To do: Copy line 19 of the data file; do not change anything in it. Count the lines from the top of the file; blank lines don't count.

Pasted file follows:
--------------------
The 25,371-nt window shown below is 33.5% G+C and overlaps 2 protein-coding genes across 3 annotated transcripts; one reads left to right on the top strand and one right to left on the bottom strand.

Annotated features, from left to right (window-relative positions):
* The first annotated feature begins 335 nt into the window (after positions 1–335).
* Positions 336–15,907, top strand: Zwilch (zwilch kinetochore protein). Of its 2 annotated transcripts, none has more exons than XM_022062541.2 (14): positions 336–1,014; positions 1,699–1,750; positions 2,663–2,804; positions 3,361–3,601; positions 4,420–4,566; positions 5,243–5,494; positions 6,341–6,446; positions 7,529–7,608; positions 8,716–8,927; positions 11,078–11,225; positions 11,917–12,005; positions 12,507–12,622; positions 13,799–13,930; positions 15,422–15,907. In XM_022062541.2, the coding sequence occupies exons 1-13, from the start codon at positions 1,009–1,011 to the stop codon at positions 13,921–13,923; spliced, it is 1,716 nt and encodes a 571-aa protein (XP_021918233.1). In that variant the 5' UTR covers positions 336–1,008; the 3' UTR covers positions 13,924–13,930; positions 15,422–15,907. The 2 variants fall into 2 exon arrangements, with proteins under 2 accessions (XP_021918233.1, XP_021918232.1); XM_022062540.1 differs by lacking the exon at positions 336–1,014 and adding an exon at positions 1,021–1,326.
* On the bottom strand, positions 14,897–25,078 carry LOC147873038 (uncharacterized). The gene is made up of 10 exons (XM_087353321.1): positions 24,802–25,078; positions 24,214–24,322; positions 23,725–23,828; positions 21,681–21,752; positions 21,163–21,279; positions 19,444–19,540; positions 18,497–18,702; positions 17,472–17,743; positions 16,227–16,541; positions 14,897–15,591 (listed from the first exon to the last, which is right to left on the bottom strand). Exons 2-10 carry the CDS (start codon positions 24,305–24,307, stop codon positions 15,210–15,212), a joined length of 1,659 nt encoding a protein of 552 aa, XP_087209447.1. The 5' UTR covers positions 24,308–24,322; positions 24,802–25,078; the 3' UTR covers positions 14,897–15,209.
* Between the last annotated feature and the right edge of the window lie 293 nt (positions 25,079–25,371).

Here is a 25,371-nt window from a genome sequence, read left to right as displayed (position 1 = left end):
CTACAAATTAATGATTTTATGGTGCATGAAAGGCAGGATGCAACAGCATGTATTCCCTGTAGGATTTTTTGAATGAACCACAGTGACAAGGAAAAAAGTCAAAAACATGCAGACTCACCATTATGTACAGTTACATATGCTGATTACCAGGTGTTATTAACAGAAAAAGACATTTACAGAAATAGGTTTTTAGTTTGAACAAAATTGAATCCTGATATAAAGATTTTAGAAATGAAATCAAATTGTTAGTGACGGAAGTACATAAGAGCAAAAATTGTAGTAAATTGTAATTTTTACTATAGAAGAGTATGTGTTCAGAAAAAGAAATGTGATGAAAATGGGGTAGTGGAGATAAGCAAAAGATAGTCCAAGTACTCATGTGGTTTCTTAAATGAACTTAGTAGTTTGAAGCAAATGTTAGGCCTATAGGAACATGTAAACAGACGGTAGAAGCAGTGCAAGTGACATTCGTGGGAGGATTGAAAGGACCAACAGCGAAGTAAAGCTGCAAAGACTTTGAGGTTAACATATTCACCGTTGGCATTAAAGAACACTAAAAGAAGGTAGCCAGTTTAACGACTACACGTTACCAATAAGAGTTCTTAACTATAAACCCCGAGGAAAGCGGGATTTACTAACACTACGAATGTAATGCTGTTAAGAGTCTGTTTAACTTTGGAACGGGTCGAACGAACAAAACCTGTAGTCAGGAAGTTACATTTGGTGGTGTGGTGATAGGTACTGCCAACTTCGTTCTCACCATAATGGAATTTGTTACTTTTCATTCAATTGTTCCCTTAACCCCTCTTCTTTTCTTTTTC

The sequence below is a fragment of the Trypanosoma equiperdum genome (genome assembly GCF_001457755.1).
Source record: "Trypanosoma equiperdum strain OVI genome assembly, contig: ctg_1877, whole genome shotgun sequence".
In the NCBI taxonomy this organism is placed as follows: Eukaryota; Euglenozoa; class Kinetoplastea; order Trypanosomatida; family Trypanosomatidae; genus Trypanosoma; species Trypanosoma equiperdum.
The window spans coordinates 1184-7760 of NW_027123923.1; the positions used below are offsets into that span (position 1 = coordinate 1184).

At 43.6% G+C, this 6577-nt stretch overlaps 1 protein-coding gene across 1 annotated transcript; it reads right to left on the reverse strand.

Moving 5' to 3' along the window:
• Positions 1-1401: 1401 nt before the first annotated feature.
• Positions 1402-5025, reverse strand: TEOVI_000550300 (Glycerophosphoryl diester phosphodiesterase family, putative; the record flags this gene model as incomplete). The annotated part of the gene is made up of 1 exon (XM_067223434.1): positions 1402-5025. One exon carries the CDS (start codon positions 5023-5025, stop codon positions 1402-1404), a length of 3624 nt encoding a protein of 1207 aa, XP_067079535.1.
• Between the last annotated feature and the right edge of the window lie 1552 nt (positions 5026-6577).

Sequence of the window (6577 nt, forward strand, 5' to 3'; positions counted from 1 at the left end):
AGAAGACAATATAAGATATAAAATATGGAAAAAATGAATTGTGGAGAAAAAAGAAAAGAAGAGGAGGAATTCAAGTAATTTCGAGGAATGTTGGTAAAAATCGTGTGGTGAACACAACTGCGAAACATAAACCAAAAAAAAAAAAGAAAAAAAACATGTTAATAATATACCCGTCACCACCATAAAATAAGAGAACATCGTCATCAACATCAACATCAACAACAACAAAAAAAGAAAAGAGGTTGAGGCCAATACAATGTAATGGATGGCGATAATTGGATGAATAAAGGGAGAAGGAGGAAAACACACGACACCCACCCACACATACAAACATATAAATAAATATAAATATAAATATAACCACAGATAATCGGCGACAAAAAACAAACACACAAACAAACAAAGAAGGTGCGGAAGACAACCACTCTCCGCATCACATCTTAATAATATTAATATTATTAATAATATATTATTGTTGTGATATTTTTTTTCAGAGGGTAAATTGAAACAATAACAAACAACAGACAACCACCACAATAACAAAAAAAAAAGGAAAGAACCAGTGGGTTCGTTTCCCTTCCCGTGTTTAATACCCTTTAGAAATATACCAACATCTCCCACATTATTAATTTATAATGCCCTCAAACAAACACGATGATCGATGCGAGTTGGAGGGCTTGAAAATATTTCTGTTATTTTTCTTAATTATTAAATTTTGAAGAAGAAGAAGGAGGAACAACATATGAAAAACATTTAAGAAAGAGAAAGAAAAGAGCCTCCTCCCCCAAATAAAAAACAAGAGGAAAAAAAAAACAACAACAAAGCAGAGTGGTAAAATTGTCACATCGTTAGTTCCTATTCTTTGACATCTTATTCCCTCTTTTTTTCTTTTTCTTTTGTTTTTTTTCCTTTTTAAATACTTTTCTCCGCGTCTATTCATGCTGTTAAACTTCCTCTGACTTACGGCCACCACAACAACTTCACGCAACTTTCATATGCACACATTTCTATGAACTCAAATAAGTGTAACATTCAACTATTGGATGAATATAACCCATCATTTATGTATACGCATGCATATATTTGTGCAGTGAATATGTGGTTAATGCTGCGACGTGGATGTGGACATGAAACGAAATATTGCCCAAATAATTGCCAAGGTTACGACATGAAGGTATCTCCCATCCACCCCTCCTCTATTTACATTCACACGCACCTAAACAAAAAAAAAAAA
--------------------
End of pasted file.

AGAAGACAATATAAGATATAAAATATGGAAAAAATGAATTGTGGAGAAAAAAGAAAAGAAGAGGAGGAATTCAAGTAATTTCGAGGAATGTTGGTAAAAATCGTGTGGTGAACACAACTGCGAAACATAAACCAAAAAAAAAAAAGAAAAAAAACATGTTAATAATATACCCGTCACCACCATAAAATAAGAGAACATCGTCATCAACATCAACATCAACAACAACAAAAAAAGAAAAGAGGTTGAGGCCAATACAATGTAATGGATGGCGATAATTGGATGAATAAAGGGAGAAGGAGGAAAACACACGACACCCACCCACACATACAAACATATAAATAAATATAAATATAAATATAACCACAGATAATCGGCGACAAAAAACAAACACACAAACAAACAAAGAAGGTGCGGAAGACAACCACTCTCCGCATCACATCTTAATAATATTAATATTATTAATAATATATTATTGTTGTGATATTTTTTTTCAGAGGGTAAATTGAAACAATAACAAACAACAGACAACCACCACAATAACAAAAAAAAAAGGAAAGAACCAGTGGGTTCGTTTCCCTTCCCGTGTTTAATACCCTTTAGAAATATACCAACATCTCCCACATTATTAATTTATAATGCCCTCAAACAAACACGATGATCGATGCGAGTTGGAGGGCTTGAAAATATTTCTGTTATTTTTCTTAATTATTAAATTTTGAAGAAGAAGAAGGAGGAACAACATATGAAAAACATTTAAGAAAGAGAAAGAAAAGAGCCTCCTCCCCCAAATAAAAAACAAGAGGAAAAAAAAAACAACAACAAAGCAGAGTGGTAAAATTGTCACATCGTTAGTTCCTATTCTTTGACATCTTATTCCCTCTTTTTTTCTTTTTCTTTTGTTTTTTTTCCTTTTTAAATACTTTTCTCCGCGTCTATTCATGCTGTTAAACTTCCTCTGACTTACGGCCACCACAACAACTTCACGCAACTTTCATATGCACACATTTCTATGAACTCAAATAAGTGTAACATTCAACTATTGGATGAATATAACCCATCATTTATGTATACGCATGCATATATTTGTGCAGTGAATATGTGGTTAATGCTGCGACGTGGATGTGGACATGAAACGAAATATTGCCCAAATAATTGCCAAGGTTACGACATGAAGGTATCTCCCATCCACCCCTCCTCTATTTACATTCACACGCACCTAAACAAAAAAAAAAAA